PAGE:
England v India, Champions Trophy, final, Edgbaston June 24, 2013

Stumpings bring implementation of laws into spotlight

It was not just Ian Bell's dismissal that demanded a careful look at the interpretations of the laws of cricket

The stumping of Ian Bell will remain a talking point of the Champions Trophy, but if you go strictly by the letter of the law, you may as well add Jonathan Trott's dismissal to it. Both were playing at their home ground, Edgbaston. Trott was done in by a superb delivery and stumping. R Ashwin went round the stumps, tossed the ball up, got it to dip, making it fall short of where Trott was expecting to, and leaving him stranded outside the crease. The dip beat him on length, but it was strange Trott didn't try to cover the line of this wide ball in panic. Caught inside the line of the ball, he didn't try to kick the ball away.

Anyway, Ashwin's team-mate, Virat Kohli, nearly cost him the dismissal. Standing at backward short leg, Kohli had started moving to his left by the time the ball pitched, and by the time the ball reached Trott, Kohli had no touch with the ground that he originally occupied. Laws 41.7 and 41.8 deal with the fielder movement pretty much clearly.

41.7. Movement by fielders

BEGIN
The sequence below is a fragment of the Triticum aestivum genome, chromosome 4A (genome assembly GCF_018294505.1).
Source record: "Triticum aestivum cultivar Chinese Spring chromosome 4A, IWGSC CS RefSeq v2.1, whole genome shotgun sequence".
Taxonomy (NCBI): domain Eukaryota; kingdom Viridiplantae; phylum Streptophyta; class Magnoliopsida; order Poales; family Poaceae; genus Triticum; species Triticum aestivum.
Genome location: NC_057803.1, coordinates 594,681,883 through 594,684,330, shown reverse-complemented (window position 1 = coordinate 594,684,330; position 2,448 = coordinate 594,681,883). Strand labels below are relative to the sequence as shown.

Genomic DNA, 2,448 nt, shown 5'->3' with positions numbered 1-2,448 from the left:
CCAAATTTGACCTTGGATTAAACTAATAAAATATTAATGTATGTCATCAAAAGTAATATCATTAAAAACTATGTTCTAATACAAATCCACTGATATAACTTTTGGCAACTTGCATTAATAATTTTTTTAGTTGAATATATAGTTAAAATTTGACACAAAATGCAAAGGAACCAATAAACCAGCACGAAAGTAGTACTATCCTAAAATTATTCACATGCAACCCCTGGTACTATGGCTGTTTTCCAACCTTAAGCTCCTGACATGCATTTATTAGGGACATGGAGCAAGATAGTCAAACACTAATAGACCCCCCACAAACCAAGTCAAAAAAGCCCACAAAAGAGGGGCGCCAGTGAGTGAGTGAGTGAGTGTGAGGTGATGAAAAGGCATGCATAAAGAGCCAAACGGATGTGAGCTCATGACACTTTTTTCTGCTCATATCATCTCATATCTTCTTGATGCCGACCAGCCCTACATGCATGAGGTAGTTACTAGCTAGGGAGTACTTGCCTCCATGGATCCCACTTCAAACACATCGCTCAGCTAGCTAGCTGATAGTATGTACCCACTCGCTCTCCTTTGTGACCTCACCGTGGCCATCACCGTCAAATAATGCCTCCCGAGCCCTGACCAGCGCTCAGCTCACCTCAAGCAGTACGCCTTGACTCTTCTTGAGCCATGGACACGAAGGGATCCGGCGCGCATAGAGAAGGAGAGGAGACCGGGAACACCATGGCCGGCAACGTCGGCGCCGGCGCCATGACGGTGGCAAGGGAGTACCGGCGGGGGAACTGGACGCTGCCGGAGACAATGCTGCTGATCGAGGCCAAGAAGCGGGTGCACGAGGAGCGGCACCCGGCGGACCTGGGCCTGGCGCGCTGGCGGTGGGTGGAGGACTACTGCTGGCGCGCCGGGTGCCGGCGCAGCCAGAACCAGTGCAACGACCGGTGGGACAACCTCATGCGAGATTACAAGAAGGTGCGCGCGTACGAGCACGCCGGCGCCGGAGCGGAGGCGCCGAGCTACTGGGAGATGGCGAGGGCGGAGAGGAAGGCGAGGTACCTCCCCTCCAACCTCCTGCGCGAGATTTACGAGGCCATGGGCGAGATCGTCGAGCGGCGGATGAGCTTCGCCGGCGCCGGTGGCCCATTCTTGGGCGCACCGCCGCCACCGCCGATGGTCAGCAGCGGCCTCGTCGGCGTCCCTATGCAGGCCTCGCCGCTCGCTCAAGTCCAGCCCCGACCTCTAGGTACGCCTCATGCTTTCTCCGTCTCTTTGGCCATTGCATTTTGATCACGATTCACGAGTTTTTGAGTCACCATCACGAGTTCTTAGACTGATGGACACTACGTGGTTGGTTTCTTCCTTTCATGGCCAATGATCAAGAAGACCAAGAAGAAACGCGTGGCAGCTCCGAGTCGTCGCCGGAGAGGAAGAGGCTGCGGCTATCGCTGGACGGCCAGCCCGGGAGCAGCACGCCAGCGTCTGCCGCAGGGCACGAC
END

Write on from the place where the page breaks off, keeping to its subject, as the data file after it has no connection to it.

Any significant movement by any fielder after the ball comes into play, and before the ball reaches the striker, is unfair. In the event of such unfair movement, either umpire shall call and signal Dead ball. Note also the provisions of Law 42.4 (Deliberate attempt to distract striker).

41.8. Definition of significant movement

 (a) For close fielders anything other than minor adjustments to stance or position in relation to the striker is significant.

(b) In the outfield, fielders are permitted to move towards the striker or the striker's wicket, provided that law 41.5 is not contravened. Anything other than slight movement off line or away from the striker is to be considered significant.

(c) For restrictions on movement by the wicket-keeper see Law 40.4 (Movement by wicket-keeper).

The movement in this case seemed significant, and would have created a stir had Trott glanced it straight to Kohli. However, this is not the first time such a movement has been overlooked by the umpires in recent times. This, like other cricket laws, is fascinating, as is its implementation and objections to it.

The batsman has had a look at the field - in Trott's case, a long look - before taking strike, and cannot monitor any changes once the bowler starts running in. It is unfair on him if a fielder moves other than towards the pitch in a straight line, once the ball comes in play and until he has had a chance to strike the ball. However, the umpires are of the view that they find this law highly difficult to implement. It takes a brief moment for the ball to leave the bowler's hand and reach the batsman. How do you tell when exactly did the slip fielder begin to run to leg to anticipate a paddle sweep?

There is also a philosophical resistance to the law, from players too. Ian Chappell, for example, will ask you to stuff the law book in this case. For him, and many others, it is just fielding brilliance to anticipate a shot and move along with it. This law limits a fielder's expression, many believe. Especially in the modern world where the batsmen play a lot of reverse sweeps and switch hits, it is argued it is only fair to allow the fielder a counter.